Updated: New and Faster Journey to the West ePub

I noticed that Journey to the West got slower and slower to read in Adobe Digital Editions. I found out why, and fixed it. Here are the download links again:

Download:

Journey to the West Downloads
License: Creative Commons Attribution-NonCommercial 2.5
Attribution: Based from work copyrighted 2005 by Silk Pagoda (also CC Attribution Non-Commercial 2.5 Licensed).

The reason Adobe Digtial Editions was slow on the ePub version is based on the structure of ePub versus the structure of Mobipocket.

Say that all of my book’s content is in one HTML file. When I stick that into ePub, it’s still just one HTML file. Adobe Digital Editions—and really, just about any ePub reader—unzips and puts the entire file into memory.

That’s fine if the file is, say, the size of a 50 page story. But for a story that’s over 1200 pages long, that method is going to run into problems.

Solution: break up the huge HTML file into 100 much smaller files—one for each chapter.

Now as you go through the book, Adobe Digital Editions will only have perhaps a few small chapters in memory—the ones immediately before and after your position in the overall book. ((Or Adobe Digital Editions is dumber than I think it is, and only has the current chapter in memory. Still, it’s better than having all 100 loaded.)) This speeds everything up considerably. And thus you can read as quickly at Chapter 1 as you can at Chapter 100.

Why didn’t this problem affect the Mobipocket version? Because the mobigen compiler automatically does what I had to do for the ePub—it automatically broke up the longer book into 100 separate files ((100 separate records in its internals, which is actually a Palm database.)), and thus the reader never had more than a few chapters loaded at a time.

And this is where I say Computer Science! and drop off for a good night’s rest.

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4 thoughts on “Updated: New and Faster Journey to the West ePub

  1. There’s still several ways that you could improve the ePub:
    – avoid the inline ToC: the NCX is enough
    – use indenting in your CSS for the paragraphs
    – add margins on the CSS @page property for DE, or else it might display the page number OVER your text
    – add a cover (that’s tricky since there’s no real best practices concerning covers)
    – blockquotes for poems and songs ?

  2. Hi Hadrien,

    Edit: I moved the comments here, because I believe you were referring to this post. If not, let me know and I’ll move the comments to the correct one. :)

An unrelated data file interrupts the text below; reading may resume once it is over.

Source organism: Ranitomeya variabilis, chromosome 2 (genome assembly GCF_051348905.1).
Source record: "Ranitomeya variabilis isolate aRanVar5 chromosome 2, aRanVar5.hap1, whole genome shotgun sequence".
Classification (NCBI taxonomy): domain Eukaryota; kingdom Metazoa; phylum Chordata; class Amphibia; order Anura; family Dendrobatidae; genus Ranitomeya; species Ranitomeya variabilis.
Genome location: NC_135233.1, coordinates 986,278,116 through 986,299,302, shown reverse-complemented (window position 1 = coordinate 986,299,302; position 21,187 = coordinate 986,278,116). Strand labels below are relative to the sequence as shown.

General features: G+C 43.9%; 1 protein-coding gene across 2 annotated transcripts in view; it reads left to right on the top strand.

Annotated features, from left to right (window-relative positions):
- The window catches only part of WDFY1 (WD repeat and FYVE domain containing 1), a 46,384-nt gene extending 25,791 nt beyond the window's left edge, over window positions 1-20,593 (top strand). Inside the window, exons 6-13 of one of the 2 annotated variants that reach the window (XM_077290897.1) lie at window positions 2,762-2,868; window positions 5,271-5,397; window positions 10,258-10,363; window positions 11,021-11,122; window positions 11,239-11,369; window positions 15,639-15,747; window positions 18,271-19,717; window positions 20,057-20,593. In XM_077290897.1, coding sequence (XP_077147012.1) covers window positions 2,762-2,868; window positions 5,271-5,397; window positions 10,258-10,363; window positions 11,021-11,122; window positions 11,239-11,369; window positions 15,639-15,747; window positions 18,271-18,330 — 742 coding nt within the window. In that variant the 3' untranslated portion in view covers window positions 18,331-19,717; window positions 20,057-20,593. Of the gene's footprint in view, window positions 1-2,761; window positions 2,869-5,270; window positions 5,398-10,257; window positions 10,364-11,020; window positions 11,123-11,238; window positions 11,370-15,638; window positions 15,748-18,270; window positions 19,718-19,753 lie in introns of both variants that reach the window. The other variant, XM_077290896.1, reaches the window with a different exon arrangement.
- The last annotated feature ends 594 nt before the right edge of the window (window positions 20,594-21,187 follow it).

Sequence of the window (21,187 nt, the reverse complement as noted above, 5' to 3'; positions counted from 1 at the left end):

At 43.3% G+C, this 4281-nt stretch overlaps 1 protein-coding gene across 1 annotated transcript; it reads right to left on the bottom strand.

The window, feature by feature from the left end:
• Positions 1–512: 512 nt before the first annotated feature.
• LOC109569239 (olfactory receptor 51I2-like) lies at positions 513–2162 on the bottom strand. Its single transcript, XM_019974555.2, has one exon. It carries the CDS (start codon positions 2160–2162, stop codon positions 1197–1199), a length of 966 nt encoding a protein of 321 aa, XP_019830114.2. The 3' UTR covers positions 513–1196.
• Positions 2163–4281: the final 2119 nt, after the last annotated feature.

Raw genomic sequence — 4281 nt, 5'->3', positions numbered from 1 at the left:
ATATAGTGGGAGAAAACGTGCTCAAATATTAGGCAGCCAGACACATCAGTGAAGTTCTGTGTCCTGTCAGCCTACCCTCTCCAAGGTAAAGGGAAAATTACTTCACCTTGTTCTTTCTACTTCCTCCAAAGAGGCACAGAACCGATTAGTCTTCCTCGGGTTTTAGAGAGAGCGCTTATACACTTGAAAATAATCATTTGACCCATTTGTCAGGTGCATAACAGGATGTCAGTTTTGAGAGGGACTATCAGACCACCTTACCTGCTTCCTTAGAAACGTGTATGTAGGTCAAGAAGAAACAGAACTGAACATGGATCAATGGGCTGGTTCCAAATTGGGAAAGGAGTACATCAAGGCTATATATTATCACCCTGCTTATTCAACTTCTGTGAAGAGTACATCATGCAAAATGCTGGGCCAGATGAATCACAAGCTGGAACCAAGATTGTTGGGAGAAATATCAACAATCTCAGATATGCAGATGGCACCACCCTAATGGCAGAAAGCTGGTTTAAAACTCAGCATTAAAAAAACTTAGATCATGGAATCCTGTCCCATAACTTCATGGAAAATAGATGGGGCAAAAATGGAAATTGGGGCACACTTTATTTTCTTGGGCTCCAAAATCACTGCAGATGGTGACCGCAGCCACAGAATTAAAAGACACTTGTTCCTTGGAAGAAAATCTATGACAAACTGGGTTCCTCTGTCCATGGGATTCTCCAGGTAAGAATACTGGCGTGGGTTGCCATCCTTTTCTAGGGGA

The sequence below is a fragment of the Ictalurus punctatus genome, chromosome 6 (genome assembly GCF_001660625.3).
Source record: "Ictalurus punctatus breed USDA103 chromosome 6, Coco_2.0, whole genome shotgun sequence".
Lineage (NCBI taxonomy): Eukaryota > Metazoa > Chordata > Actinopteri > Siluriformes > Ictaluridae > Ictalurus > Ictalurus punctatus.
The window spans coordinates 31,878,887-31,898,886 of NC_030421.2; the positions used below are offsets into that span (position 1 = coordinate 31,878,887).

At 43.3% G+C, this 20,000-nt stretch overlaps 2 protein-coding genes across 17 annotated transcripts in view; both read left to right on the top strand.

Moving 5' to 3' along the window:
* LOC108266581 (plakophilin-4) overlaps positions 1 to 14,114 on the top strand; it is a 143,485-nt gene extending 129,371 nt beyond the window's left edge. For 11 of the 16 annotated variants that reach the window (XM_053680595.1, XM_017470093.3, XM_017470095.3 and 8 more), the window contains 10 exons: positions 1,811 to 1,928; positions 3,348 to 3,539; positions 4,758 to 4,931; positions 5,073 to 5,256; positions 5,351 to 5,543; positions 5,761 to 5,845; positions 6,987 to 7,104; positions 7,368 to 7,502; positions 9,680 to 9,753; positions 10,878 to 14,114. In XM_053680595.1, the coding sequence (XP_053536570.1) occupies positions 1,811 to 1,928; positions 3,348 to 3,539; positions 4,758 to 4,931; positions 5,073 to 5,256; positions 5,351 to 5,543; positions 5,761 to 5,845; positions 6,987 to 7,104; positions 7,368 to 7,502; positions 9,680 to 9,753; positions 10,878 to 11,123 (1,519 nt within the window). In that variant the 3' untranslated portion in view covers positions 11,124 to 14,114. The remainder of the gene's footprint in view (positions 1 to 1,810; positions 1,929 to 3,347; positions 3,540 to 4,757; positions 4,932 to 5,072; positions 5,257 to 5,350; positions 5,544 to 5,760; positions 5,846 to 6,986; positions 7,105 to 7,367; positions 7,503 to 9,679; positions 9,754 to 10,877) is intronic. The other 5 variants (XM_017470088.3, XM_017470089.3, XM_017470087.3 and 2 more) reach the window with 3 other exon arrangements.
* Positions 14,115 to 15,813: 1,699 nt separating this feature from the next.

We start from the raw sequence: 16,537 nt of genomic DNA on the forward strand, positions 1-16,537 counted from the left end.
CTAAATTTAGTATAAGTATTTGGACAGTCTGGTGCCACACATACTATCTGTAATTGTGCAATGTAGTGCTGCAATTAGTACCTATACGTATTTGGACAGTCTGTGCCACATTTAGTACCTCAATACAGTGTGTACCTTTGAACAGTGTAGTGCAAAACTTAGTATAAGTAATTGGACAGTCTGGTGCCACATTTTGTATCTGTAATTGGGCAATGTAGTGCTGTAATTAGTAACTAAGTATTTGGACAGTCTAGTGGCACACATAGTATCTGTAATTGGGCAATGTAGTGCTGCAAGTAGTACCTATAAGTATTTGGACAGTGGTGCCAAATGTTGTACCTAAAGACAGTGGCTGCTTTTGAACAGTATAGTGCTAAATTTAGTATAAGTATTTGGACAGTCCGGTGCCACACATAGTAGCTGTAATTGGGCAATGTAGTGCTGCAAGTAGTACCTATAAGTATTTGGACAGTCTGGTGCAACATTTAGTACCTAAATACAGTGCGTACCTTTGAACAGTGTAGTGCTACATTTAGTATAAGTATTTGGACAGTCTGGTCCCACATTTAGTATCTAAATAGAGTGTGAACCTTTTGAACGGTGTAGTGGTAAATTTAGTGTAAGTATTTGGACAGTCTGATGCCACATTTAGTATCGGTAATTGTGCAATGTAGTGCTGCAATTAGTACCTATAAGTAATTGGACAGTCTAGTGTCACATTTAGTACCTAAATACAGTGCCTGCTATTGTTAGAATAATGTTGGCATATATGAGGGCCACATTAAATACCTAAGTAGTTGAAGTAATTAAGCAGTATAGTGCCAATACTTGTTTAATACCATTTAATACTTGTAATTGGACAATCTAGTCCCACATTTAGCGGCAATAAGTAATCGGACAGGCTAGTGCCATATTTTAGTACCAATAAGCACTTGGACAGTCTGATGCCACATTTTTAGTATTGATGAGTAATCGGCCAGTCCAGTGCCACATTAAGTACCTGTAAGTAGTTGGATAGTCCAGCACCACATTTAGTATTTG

As for the suggestions,

    – I left in an inline ToC mostly for the generation of a Mobipocket. I know that you don’t need it for straight ePub—but at the same time, it’s odd to rely on the side panel for chapters with long subtitles, as in Journey to the West.

    – Why should I add indenting? Surely an ebook reader takes care of that—which is the case for Mobipocket, the Kindle, calibre, FBReader, Stanza. I’m not going to override the user’s wishes.

    – I’ll add margins for Digital Editions.

    – I didn’t really want to add a cover image, because finding decent cover art is difficult.

    – Blockquotes shift inwards too much for the poems/verses, which are anyways an integral part of the text. I’ve settled for them being separated.

  3. - DE display them in a side panel but they could be displayed in all sort of ways. I agree that it’s more convenient if you’re using the same source for Mobipocket but I really consider that it makes more sense for a ToC to be part of the metadata of a book, rather than its content (and browsing through several pages of ToC at the beginning of a book can be annoying too)
    – I agree that this should be taken care of by the reading system, unfortunately, DE doesn’t allow you to set this, which means that for this ePub in DE there’s no indenting at all. I’d like to see a set of best practices concerning fonts, margins, indenting etc. I believe that it’s possible to have both a layout recommended by the publisher and custom user settings if we define a set of rules concerning CSS.
    – Same problem here, we shouldn’t have to add margins for DE but unfortunately, they decided to display the page number in the flow.
    – I agree, although there’s many ressources for this and for Journey to the West, there’s probably an old cover or various illustrations that are in the public domain.
    – I’ll probably create a specific environment in Feedbooks for poems/verses since they require specific CSS properties.

  4. - About the ToC at the beginning; that’s what the “Text” guide does in Mobipocket—it’s where the reader starts reading, and is usually set to skip over the ToC. (And yes, I do wonder why Adobe decided to ditch even the basic guides like this.)

    – It would be nice to have user-overrides possible at large. Right now it’s “publisher wins” with regards to specific CSS, and not so much user override.

    – Agree about the margins.

    – I’ll think about the cover, then. I know there’s one evocative image… but I might have to compose a cover if an intact one doesn’t exist as a scan on the web.

    – Something special for poems/verses would be nice.

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